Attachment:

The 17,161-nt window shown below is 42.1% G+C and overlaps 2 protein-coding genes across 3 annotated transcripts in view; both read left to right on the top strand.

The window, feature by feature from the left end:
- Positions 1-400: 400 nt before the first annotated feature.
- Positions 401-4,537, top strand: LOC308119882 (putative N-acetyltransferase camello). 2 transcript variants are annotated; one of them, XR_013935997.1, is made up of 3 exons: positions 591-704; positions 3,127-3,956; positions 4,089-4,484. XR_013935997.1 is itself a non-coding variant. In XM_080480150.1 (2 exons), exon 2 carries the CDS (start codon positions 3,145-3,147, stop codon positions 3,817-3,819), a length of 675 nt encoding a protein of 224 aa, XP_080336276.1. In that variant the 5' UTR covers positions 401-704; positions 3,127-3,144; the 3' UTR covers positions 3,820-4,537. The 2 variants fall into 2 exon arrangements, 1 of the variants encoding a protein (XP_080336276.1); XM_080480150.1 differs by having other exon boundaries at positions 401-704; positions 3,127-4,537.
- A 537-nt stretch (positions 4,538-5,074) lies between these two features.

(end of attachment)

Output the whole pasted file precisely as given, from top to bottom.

The 17,161-nt window shown below is 42.1% G+C and overlaps 2 protein-coding genes across 3 annotated transcripts in view; both read left to right on the top strand.

The window, feature by feature from the left end:
- Positions 1-400: 400 nt before the first annotated feature.
- Positions 401-4,537, top strand: LOC308119882 (putative N-acetyltransferase camello). 2 transcript variants are annotated; one of them, XR_013935997.1, is made up of 3 exons: positions 591-704; positions 3,127-3,956; positions 4,089-4,484. XR_013935997.1 is itself a non-coding variant. In XM_080480150.1 (2 exons), exon 2 carries the CDS (start codon positions 3,145-3,147, stop codon positions 3,817-3,819), a length of 675 nt encoding a protein of 224 aa, XP_080336276.1. In that variant the 5' UTR covers positions 401-704; positions 3,127-3,144; the 3' UTR covers positions 3,820-4,537. The 2 variants fall into 2 exon arrangements, 1 of the variants encoding a protein (XP_080336276.1); XM_080480150.1 differs by having other exon boundaries at positions 401-704; positions 3,127-4,537.
- A 537-nt stretch (positions 4,538-5,074) lies between these two features.